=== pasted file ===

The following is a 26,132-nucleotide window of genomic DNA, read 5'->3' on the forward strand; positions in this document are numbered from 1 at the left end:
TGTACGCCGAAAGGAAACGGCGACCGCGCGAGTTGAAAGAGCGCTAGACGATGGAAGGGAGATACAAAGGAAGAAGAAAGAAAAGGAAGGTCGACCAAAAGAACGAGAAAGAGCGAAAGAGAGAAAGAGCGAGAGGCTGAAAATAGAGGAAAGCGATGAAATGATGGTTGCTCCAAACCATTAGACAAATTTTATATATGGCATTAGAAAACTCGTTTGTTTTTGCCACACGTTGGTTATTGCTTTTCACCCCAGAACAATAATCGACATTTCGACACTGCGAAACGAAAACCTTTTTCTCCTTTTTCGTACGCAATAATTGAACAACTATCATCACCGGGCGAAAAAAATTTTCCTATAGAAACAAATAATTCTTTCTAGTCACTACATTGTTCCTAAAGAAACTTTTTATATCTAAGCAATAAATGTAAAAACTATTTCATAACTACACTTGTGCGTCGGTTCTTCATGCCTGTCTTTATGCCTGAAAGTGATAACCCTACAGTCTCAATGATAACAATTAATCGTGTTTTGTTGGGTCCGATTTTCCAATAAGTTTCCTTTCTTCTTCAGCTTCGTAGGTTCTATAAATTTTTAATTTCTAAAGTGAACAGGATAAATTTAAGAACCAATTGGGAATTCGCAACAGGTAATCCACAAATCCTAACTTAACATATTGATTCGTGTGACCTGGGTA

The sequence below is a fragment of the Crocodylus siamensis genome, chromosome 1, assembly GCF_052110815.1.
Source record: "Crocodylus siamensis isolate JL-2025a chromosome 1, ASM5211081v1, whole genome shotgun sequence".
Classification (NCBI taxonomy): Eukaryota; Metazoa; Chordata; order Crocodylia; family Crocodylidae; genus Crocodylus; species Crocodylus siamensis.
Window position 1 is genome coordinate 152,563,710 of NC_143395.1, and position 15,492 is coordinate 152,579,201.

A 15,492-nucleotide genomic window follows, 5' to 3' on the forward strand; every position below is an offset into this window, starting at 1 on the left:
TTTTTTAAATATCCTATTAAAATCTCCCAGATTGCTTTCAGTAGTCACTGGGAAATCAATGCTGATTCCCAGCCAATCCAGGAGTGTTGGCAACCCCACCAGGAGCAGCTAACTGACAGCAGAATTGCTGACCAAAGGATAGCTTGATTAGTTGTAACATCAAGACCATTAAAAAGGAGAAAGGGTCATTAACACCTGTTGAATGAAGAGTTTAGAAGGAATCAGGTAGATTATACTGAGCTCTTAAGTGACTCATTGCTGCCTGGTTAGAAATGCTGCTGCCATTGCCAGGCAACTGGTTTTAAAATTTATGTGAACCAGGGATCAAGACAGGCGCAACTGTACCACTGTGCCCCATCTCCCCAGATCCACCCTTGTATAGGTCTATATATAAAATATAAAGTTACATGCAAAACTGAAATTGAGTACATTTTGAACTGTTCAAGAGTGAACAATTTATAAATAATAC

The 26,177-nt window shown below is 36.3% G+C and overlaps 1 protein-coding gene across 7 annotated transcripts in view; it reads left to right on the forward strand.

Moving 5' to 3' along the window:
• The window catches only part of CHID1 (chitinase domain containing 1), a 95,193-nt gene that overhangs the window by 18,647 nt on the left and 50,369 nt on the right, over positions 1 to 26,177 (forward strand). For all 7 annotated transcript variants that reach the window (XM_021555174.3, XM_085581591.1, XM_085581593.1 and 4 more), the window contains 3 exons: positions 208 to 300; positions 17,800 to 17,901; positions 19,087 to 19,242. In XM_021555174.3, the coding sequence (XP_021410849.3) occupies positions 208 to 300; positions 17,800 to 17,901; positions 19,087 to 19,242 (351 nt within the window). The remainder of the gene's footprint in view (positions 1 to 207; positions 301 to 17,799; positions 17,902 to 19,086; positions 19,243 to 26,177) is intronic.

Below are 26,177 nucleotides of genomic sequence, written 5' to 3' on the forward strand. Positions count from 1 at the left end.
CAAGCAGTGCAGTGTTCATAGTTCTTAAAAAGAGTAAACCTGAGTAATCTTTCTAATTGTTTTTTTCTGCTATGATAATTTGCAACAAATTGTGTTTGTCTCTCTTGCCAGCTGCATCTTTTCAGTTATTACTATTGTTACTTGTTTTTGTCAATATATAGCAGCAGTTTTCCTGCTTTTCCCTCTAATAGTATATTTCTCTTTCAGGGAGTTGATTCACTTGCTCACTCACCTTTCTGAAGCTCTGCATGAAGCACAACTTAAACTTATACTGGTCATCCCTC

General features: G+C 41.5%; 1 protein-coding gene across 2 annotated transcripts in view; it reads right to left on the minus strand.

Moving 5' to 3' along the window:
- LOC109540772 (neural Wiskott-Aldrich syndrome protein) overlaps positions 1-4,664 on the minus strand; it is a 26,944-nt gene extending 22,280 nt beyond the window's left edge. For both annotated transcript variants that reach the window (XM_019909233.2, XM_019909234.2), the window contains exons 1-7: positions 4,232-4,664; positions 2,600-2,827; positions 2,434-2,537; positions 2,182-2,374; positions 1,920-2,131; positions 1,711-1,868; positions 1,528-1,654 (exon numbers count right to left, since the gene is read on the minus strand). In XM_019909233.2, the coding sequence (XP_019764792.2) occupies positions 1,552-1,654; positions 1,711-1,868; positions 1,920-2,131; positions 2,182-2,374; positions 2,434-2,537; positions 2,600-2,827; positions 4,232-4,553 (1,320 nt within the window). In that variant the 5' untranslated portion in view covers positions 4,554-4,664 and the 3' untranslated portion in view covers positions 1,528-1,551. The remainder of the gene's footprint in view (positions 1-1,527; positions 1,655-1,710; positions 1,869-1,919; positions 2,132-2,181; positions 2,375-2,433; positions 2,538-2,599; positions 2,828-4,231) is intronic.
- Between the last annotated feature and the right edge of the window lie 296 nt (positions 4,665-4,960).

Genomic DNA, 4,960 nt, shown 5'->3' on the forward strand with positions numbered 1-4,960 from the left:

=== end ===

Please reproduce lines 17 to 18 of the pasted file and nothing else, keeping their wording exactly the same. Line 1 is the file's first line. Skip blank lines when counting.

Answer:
- Between the last annotated feature and the right edge of the window lie 296 nt (positions 4,665-4,960).

Genomic DNA, 4,960 nt, shown 5'->3' on the forward strand with positions numbered 1-4,960 from the left: